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SIS-700 CRS Proseminar
SIS-701 IR Proseminar
SIS-705 Social Theory Proseminar
SIS-714 The Conduct of Inqury in International Relations
Scholars and Thinkers
Ferdinand de Saussure
Qualitative Data Analysis
Recent Changes (still working on this one)
A Theory of Power for Women”
A Theory of Structure Duality, Agency, and Transformation
Action Systems and Social Systems
An Economic Theory of Democracy
An Introduction to Varieties of Capitalism
Anomie and the Modern Division of Labor
Arbitrary Social Values and the Linguistic sign
Arbitrary Social Values and the Linguistic sign (2)
Art, War, and Fascism
Assembling the Social
Back to the Future Endogenous Institutions and Comparative Politics
Call for a Debate about the Paradigm
Can the Subaltern Speak
Capital and the Values of Commodities
Civil Society and the Political Public Sphere
Civilization and the Individual
Civilizing the Enemy German Reconstruction and the Invention of the West
Class, Status, Party
Climate, Coastal Proximity, and Development
Action Systems and Social Systems
“Action Systems and Social Systems”
The overall “system of action” is composed of four constituent elements: social systems, and the following three “constituents of its environment”: “cultural systems, personality systems, and behavioral organisms,” each with different functions (301).
system serves primarily an
function, coordinating the actions of individuals and, in some cases, collectivities.
system serves primarily the
and (pattern-change) function—involving “complexes of symbolic meaning” (301).
serves primarily a
function and “is the primary
of action processes, hence of the implementation of cultural principles and requirements” (301).
serves primarily the function of adaptation to the physical environment.
There is “interpenetration” between these four subsystems (302). Examples:
The personality system
cultural and social norms from those two subsystems.
Norms from the cultural system get
in the social subsystem.
Language cuts across all four of the systems [if I understood correctly—bottom of p. 302].
In line with Durkheim (as Parsons acknowledges), society [not clear if this is just the social “subsystem” specifically or the whole “action system”] is a reality unto itself and not merely epiphenomenal of individual actions.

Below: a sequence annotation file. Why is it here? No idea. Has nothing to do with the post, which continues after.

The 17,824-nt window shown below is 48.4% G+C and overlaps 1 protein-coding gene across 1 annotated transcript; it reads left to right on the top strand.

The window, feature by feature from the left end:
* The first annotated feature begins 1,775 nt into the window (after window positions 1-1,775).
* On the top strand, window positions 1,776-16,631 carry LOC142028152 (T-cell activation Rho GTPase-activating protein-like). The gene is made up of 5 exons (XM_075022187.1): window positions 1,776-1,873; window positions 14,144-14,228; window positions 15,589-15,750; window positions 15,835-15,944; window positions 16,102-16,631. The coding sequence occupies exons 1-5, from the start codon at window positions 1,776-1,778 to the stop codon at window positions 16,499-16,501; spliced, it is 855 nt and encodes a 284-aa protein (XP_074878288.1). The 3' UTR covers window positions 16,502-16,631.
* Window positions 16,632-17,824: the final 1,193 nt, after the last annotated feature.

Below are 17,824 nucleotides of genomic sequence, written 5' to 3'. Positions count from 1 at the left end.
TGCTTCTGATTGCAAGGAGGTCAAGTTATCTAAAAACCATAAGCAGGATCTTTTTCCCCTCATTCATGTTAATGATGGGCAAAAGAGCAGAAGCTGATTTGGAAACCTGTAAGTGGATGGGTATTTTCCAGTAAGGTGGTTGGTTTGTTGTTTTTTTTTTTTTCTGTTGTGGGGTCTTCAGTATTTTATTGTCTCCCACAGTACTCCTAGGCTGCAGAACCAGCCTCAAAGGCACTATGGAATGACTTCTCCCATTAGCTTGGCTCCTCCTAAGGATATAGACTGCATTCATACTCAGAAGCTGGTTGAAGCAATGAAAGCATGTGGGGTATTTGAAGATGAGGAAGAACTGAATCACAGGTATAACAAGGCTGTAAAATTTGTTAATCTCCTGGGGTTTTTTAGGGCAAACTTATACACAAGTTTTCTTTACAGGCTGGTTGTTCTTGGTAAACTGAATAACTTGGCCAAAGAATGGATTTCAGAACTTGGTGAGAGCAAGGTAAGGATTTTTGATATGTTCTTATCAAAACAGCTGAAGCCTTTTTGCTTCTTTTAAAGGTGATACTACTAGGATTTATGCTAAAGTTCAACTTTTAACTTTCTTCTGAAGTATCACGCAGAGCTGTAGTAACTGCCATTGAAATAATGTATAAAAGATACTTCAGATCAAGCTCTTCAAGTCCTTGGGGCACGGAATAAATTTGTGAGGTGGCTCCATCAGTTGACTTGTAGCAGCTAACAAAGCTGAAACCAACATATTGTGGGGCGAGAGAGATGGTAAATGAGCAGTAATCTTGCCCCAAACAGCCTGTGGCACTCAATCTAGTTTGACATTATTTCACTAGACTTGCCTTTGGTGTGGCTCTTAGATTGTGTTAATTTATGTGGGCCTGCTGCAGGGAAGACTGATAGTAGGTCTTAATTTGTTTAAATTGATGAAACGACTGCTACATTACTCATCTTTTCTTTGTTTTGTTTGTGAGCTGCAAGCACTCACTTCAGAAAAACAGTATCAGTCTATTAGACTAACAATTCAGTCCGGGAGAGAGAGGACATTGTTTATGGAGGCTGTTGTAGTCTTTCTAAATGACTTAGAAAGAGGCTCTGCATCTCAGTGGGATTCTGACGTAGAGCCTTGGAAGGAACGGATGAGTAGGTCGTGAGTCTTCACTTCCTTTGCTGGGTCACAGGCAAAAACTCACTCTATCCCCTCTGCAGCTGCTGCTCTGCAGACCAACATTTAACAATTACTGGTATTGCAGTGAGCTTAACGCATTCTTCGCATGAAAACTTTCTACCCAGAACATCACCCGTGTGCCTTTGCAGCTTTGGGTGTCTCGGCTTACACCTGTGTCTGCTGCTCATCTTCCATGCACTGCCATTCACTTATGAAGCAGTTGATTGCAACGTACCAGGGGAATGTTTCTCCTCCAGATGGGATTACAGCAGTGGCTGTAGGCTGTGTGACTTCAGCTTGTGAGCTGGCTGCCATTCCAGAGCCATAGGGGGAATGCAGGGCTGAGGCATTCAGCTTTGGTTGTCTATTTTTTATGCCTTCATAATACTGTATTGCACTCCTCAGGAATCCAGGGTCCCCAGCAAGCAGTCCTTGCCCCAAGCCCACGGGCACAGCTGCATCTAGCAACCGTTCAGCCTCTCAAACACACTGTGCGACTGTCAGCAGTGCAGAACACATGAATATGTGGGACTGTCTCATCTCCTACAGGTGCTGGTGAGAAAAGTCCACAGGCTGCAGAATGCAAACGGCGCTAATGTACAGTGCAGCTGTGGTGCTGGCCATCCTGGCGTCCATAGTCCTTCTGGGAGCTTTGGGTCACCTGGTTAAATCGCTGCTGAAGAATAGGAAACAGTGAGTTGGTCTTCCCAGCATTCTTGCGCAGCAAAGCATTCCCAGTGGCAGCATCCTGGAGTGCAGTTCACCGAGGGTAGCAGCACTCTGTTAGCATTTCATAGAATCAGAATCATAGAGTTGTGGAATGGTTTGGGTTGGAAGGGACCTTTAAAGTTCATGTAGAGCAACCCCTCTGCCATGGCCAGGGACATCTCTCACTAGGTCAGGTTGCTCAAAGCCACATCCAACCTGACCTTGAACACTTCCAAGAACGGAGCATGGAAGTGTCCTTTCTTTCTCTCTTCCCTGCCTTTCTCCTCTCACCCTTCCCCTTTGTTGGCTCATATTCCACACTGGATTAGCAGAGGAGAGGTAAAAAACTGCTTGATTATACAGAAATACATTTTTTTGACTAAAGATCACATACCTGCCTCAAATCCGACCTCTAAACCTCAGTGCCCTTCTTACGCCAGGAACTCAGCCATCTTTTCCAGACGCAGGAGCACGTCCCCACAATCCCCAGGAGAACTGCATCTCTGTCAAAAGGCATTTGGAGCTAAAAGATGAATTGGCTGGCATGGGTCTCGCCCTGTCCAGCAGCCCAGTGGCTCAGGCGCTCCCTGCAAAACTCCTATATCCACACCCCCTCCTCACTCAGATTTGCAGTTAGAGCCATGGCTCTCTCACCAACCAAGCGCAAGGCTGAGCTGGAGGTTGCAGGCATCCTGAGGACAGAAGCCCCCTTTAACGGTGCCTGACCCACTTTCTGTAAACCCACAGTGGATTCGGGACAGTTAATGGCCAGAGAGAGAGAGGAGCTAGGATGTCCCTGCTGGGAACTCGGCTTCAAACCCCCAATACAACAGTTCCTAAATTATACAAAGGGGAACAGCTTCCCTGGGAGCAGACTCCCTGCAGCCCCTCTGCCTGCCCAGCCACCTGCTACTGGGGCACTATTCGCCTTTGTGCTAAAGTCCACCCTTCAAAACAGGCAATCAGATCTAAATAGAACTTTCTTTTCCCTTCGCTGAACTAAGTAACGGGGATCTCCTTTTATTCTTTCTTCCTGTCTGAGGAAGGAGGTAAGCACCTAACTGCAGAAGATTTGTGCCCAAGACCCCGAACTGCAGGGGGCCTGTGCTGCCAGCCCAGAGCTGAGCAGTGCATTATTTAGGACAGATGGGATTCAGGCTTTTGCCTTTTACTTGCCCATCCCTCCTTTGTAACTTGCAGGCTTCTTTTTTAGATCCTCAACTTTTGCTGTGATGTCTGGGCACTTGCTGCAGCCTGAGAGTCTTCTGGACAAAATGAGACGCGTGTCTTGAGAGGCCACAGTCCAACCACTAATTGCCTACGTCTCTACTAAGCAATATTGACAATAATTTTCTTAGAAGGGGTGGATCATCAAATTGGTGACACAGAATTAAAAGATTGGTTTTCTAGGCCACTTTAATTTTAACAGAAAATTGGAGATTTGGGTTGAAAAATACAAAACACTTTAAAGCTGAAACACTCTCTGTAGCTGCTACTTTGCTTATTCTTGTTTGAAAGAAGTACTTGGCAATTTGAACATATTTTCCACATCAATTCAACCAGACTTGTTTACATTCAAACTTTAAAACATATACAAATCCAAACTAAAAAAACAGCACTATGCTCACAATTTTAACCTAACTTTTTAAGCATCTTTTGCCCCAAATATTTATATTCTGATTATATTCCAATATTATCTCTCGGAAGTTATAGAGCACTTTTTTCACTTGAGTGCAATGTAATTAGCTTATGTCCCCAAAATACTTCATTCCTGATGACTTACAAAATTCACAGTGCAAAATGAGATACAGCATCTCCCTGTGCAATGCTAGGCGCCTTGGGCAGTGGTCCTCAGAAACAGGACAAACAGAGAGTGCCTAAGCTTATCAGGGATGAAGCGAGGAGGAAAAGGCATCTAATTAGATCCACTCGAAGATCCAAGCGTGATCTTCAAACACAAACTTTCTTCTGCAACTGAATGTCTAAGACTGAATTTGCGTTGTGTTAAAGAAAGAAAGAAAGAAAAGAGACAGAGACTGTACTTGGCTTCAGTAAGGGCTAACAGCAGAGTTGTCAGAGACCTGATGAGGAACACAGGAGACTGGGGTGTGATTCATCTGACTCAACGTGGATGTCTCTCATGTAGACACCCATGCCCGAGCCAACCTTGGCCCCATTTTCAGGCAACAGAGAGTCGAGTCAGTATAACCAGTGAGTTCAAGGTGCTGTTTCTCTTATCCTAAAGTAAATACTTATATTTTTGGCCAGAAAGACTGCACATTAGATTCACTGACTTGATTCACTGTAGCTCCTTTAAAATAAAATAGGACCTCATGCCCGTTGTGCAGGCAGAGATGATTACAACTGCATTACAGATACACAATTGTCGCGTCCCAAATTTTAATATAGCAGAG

The social system has four components (all p. 303):
Values, which “take primacy in the pattern-maintenance functioning of social systems.”
Norms, which “integrate social systems” in a way more “specific to … types of social situations.”
Collectivities have “goal-attainment primacy” and are not just any set of people but a group that has clearly-defined membership and some differentiation among members in terms of status and function.
Roles have “primacy in the adaptive function” and relate to “reciprocal expectations… in a particular collectivity.”
These four components can vary independently of each other, and “social systems are comprised of
of these structural components” (303).
From a draft of my first precis:
In many ways, this theoretical framework does not make sense. Parsons sometimes uses the term “system” and sometimes “subsystem” in discussing the social, cultural, personality, and organism elements. It is not clear whether the social system encompasses the other three or are on the same level of analysis with them under “action system.” If the latter, it is unclear what an action system is. In a confusing twist, he also changes course on the locus of agency: in the four (sub)systems, the “personality” has agency, but in the components (values/norms/collectivities/roles), collectivities have “goal-attainment primacy” suggesting such entities can also have agency. It is unclear what is the relationship of the four “components” (values, norms, collectivities, and roles) to the four (sub)systems. Moreover, it seems odd to have values and norms in the same list as collectivities and roles. Further, since norms seem a more limited application of values and roles are a part of collectivities, it is questionable whether each of these four “components” is truly independent of the others (can different value systems still have the same norms related to a particular activity?). Finally, it is not clear what “pattern maintenance” is, a function performed by both cultural (sub)systems and values.
Nevertheless, Parsons’ work contains some important insights regarding the sources of social cohesion. First, although the social system is its own independent reality, and thus presumably its own potential for causation,
still rests with the individual personality, as well as with “collectivities,” which are narrowly defined.
Second, norms and values serve as social glue.
Finally, interesting implications can be drawn from Parsons’ description of collectivities and roles.
Role differentiation and even perhaps status differentiation may be routes toward cooperation within a group.
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